SOC243- Lecture 1
Brief intro to Social Epidemiology and Medical Sociology
• Studies of the social causes of illness predate sociology as a discipline.
• Fredrich Engles→ "Conditions of the working class in England" 1844 (activist
orientation) before full fledged Marxian Theory. (Deals with why groups of
people are in certain situations).
• Rudolph Virchow→ started soon after, not published systematically until after
1870's due to work in biology (professional orientation) more Public Health.
One of the first people to write from a biological perspective about social
causes of illness. (Deals with what needs to be done, social policy changes,
what government can do).
• Medical sociology developed as a unique field in the 1950's.
• Talcott Parsons→ first major theory in medical sociology, focus on medicine
as an institution of social control. Was a functionalist (institutions develop to
serve functions. Institution processes ill people, makes them well then puts
them back into the system. Keeps the system functioning because illness can
be a threat to social order).
• Epidemiology focuses on the "how's " of the disease (focus on illness as a
Dr. John Snow and the Cholera Epidemic of 1850's London
• Went to areas to get info about where people were sick and charted it on
maps and found clusters. Hypothesized that something in those areas, shared
by people, is causing this disease. Stopped people from using local well and
the number of new cases overtime dropped.
• Inductive reasoning: starts with observation and moves toward
generalizations theories. Bottom-up approach involves searching for patterns
or regularities (or irregularities).
• Deductive reasoning: works from the general to the specific. Top down
approach. Narrow a theory about a topic to a specific hypothesis (to be tested).
Epidemiologic Triangle: An Aid for Inductive Reasoning about Infectious
• Agent- Distribution- Mutation.
• Environment- ex: distribution and communion of hosts.
• Host resistance.
Sociology in Medicine (and Public Health)
• Sociologists help health care providers/researchers with studies that answer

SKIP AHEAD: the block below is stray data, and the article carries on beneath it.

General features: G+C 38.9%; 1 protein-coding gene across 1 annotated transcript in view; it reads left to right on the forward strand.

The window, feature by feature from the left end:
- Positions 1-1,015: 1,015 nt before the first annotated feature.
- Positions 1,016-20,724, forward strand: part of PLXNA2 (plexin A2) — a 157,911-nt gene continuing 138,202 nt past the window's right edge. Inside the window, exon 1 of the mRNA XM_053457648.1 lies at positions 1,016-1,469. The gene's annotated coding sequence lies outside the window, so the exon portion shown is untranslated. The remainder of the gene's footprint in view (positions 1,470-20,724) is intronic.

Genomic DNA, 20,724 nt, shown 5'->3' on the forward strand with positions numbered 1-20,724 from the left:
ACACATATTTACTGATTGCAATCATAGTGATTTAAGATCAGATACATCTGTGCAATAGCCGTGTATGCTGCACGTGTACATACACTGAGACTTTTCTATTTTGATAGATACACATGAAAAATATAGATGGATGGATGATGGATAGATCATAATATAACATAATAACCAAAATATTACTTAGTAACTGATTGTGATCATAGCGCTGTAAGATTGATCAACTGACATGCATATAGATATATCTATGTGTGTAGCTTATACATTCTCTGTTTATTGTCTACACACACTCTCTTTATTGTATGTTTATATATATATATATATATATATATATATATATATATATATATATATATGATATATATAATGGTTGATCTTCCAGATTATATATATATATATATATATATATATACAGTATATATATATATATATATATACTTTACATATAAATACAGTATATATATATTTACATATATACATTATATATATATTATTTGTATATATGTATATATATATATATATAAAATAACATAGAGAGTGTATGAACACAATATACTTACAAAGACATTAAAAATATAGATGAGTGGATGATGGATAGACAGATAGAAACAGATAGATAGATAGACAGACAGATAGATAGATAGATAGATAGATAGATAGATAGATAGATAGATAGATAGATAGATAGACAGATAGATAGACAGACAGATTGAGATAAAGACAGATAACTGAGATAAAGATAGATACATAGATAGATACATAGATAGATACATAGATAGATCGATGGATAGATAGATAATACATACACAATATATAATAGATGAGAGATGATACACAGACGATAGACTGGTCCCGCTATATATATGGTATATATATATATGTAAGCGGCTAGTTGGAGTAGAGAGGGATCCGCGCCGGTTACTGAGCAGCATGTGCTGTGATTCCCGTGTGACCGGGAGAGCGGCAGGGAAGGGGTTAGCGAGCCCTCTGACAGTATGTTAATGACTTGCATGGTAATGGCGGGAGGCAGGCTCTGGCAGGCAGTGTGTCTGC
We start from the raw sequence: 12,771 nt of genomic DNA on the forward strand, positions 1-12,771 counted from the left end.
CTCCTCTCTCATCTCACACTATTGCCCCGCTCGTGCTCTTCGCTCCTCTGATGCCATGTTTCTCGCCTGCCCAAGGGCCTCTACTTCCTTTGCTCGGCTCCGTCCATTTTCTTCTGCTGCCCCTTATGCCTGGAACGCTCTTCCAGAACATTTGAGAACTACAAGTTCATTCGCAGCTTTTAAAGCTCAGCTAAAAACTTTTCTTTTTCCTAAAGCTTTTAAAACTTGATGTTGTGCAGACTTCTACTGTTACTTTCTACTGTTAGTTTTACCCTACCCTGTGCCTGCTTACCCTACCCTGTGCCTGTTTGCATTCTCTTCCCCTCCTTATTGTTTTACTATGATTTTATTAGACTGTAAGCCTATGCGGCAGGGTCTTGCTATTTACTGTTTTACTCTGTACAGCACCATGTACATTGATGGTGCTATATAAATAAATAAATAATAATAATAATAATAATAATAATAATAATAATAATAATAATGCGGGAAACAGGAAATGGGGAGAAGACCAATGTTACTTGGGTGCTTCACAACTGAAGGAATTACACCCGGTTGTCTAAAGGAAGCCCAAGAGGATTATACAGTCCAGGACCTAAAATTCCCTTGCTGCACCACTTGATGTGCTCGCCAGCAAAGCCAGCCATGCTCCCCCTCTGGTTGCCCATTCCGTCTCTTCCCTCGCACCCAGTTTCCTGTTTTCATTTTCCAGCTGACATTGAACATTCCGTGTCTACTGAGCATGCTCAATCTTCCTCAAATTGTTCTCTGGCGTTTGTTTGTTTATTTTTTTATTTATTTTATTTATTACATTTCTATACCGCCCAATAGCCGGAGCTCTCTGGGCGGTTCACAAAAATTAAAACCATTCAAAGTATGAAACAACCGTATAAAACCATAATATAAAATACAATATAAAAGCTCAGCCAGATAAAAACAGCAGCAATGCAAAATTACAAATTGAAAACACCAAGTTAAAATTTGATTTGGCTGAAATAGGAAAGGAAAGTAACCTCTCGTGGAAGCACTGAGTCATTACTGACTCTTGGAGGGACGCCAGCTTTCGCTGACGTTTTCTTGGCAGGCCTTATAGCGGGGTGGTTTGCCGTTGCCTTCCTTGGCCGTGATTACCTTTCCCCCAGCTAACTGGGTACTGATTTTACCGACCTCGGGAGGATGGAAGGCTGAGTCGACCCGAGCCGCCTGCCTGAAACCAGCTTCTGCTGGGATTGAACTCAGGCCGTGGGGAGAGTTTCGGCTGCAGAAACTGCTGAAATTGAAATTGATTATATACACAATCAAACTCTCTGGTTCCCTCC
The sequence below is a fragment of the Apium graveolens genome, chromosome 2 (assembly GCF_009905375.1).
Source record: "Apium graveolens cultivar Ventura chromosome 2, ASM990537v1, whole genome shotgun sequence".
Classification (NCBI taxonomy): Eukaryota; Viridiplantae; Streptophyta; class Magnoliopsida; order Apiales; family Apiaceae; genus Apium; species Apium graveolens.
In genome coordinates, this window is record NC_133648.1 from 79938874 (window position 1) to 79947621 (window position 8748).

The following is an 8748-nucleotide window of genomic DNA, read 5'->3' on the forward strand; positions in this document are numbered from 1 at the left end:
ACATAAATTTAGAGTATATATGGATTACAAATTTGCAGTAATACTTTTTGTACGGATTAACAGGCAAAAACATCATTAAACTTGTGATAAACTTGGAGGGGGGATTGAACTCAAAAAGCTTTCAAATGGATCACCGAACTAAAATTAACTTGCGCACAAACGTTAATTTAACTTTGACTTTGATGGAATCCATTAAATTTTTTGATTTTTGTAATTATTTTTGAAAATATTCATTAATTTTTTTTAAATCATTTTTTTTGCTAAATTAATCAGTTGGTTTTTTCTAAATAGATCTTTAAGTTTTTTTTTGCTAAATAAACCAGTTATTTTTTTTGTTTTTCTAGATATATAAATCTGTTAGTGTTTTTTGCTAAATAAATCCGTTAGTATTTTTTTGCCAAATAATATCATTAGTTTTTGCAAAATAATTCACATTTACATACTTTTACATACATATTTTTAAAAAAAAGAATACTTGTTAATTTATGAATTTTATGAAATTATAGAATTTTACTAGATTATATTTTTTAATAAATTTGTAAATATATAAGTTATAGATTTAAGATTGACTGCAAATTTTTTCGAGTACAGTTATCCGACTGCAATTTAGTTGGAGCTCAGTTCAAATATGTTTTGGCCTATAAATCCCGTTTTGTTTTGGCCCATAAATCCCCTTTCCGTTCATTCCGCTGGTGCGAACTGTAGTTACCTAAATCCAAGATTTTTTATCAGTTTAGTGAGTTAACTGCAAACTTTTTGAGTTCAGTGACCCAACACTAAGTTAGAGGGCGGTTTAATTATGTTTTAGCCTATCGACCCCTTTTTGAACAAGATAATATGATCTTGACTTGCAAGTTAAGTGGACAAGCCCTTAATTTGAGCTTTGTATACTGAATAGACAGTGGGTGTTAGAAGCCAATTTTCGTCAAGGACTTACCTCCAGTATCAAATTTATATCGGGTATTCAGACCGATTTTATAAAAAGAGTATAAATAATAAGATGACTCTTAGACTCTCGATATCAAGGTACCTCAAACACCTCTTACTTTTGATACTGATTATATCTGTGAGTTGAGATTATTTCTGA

questions about the causes of disease, illness and treatments.
• Ex: studies of "patient compliance". • Critique of sociology in medicine (by sociology of medicine): it’s "a well
financed government effort to cope with the problems of industrial society"-
Sociology of Medicine
• Research and analysis of the medical environments (ex: hospitals). Focuses
on the place of medicine/healthcare in the political economy.
• Analysis of historical trends( ex: defining role of technology, organizational
practices in relation to epidemiological trends). Asks questions of interest to
sociologists in general (ex: about power and control)
• Typically undertaken from a "critical perspective" that challenges dominant
views (ex: views of the medical profession).
Eras, Ages and Epidemiological Transitions(s): A Long-term (Western)
• Age of pestilence (people getting a lot of infections) and famine.
• Age or receding pandemics (the ET).
• Age of degenerative disease (the ET).
• New rise of infectious disease (the ET).
• Age of delayed degenerative diseases.
• Most famous European epidemic, the Black Plague, took place in the 14th
Age of Pestilence and Famine: Waves of Plagues
• The Black Death→ In 4 years (1346-50) estimates to have killed 1 in 3 people
in Western Europe (from 25%-50%, min. 25 million deaths).
• Seems to be the same bacteria responsible for earlier plagues (Y.pestis), such
as 6th century "Justinian Plague". Recent genetic research traces origins of
bacteria to China.
• Seemed to disappear in Europe until the Middle Ages/Black Death.
Environment/Resistance-related Developments Associates with the Rise of